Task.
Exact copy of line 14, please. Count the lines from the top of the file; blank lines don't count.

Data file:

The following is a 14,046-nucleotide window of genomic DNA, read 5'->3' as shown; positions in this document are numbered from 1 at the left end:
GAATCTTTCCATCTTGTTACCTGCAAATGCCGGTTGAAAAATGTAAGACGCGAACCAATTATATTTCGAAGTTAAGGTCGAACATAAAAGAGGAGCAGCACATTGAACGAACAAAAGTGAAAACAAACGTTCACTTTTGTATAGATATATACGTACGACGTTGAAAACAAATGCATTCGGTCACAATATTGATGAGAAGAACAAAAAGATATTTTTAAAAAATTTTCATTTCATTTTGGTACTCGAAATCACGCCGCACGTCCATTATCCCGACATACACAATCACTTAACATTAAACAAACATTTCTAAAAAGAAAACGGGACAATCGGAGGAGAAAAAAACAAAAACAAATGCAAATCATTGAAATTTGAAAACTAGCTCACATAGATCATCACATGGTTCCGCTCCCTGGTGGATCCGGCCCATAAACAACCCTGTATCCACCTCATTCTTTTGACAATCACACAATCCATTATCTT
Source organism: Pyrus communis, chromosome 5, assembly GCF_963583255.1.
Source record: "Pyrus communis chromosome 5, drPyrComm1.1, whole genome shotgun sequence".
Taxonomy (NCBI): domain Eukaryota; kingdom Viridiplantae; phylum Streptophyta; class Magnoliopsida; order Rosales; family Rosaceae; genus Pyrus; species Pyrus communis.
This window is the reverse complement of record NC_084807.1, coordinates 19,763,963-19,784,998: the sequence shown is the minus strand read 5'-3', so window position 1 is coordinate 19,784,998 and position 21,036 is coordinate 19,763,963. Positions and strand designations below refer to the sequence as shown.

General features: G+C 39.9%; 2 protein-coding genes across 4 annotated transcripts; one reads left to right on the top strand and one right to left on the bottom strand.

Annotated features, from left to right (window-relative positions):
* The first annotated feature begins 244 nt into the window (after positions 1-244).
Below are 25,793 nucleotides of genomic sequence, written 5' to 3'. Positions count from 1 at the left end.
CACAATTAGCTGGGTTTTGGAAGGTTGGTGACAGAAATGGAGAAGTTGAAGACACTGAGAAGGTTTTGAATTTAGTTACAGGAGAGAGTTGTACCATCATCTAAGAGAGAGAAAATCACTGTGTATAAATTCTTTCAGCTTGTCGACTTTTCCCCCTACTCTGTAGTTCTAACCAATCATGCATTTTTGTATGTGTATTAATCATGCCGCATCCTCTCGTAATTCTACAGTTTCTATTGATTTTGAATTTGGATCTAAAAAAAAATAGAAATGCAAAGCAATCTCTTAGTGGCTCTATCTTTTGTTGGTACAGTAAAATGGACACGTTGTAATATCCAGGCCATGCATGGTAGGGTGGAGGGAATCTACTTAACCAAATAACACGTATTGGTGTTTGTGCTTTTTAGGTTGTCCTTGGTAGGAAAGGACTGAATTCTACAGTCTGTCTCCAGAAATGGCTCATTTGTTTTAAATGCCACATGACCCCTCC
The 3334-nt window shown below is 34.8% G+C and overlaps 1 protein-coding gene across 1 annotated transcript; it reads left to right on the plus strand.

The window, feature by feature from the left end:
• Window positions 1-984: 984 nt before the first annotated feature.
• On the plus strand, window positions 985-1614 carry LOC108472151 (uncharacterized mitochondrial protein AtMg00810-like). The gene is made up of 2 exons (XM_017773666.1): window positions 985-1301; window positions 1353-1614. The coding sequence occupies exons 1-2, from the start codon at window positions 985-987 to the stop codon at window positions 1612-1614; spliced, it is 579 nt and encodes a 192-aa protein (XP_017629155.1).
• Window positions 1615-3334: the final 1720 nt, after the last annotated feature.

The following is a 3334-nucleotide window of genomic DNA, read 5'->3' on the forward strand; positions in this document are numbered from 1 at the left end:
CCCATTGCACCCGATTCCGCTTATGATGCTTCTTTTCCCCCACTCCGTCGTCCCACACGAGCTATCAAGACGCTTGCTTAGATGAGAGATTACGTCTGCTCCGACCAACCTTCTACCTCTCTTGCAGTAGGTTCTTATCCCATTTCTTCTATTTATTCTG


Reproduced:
• Window positions 1-984: 984 nt before the first annotated feature.